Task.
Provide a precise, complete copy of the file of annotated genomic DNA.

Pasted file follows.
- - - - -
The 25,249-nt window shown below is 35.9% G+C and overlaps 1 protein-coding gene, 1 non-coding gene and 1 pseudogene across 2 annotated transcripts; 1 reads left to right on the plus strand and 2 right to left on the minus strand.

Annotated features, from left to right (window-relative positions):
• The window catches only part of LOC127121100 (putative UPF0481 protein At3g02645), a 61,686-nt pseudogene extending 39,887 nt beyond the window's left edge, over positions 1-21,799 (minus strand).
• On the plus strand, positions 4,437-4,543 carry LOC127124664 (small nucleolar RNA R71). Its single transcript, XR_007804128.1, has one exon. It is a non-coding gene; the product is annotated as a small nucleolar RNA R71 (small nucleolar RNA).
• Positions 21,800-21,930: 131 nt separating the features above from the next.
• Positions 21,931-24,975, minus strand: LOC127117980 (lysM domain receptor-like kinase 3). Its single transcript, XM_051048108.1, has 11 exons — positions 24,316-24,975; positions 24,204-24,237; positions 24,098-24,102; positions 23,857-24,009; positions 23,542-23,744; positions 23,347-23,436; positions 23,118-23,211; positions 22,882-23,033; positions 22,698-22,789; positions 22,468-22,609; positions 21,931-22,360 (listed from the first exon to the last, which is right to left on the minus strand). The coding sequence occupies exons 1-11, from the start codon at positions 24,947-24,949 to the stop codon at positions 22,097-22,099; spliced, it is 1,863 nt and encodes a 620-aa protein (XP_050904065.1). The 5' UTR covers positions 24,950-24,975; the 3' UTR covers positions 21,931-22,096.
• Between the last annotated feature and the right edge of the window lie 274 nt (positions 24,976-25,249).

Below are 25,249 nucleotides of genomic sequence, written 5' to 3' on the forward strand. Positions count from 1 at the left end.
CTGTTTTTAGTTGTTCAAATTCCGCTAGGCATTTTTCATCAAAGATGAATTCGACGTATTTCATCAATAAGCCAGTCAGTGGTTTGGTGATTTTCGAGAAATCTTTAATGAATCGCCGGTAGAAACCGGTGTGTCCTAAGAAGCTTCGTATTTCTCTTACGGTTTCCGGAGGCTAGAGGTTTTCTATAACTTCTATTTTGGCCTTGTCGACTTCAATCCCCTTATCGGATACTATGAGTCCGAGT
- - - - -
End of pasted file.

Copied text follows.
The 25,249-nt window shown below is 35.9% G+C and overlaps 1 protein-coding gene, 1 non-coding gene and 1 pseudogene across 2 annotated transcripts; 1 reads left to right on the plus strand and 2 right to left on the minus strand.

Annotated features, from left to right (window-relative positions):
• The window catches only part of LOC127121100 (putative UPF0481 protein At3g02645), a 61,686-nt pseudogene extending 39,887 nt beyond the window's left edge, over positions 1-21,799 (minus strand).
• On the plus strand, positions 4,437-4,543 carry LOC127124664 (small nucleolar RNA R71). Its single transcript, XR_007804128.1, has one exon. It is a non-coding gene; the product is annotated as a small nucleolar RNA R71 (small nucleolar RNA).
• Positions 21,800-21,930: 131 nt separating the features above from the next.
• Positions 21,931-24,975, minus strand: LOC127117980 (lysM domain receptor-like kinase 3). Its single transcript, XM_051048108.1, has 11 exons — positions 24,316-24,975; positions 24,204-24,237; positions 24,098-24,102; positions 23,857-24,009; positions 23,542-23,744; positions 23,347-23,436; positions 23,118-23,211; positions 22,882-23,033; positions 22,698-22,789; positions 22,468-22,609; positions 21,931-22,360 (listed from the first exon to the last, which is right to left on the minus strand). The coding sequence occupies exons 1-11, from the start codon at positions 24,947-24,949 to the stop codon at positions 22,097-22,099; spliced, it is 1,863 nt and encodes a 620-aa protein (XP_050904065.1). The 5' UTR covers positions 24,950-24,975; the 3' UTR covers positions 21,931-22,096.
• Between the last annotated feature and the right edge of the window lie 274 nt (positions 24,976-25,249).

Below are 25,249 nucleotides of genomic sequence, written 5' to 3' on the forward strand. Positions count from 1 at the left end.
CTGTTTTTAGTTGTTCAAATTCCGCTAGGCATTTTTCATCAAAGATGAATTCGACGTATTTCATCAATAAGCCAGTCAGTGGTTTGGTGATTTTCGAGAAATCTTTAATGAATCGCCGGTAGAAACCGGTGTGTCCTAAGAAGCTTCGTATTTCTCTTACGGTTTCCGGAGGCTAGAGGTTTTCTATAACTTCTATTTTGGCCTTGTCGACTTCAATCCCCTTATCGGATACTATGAGTCCGAGT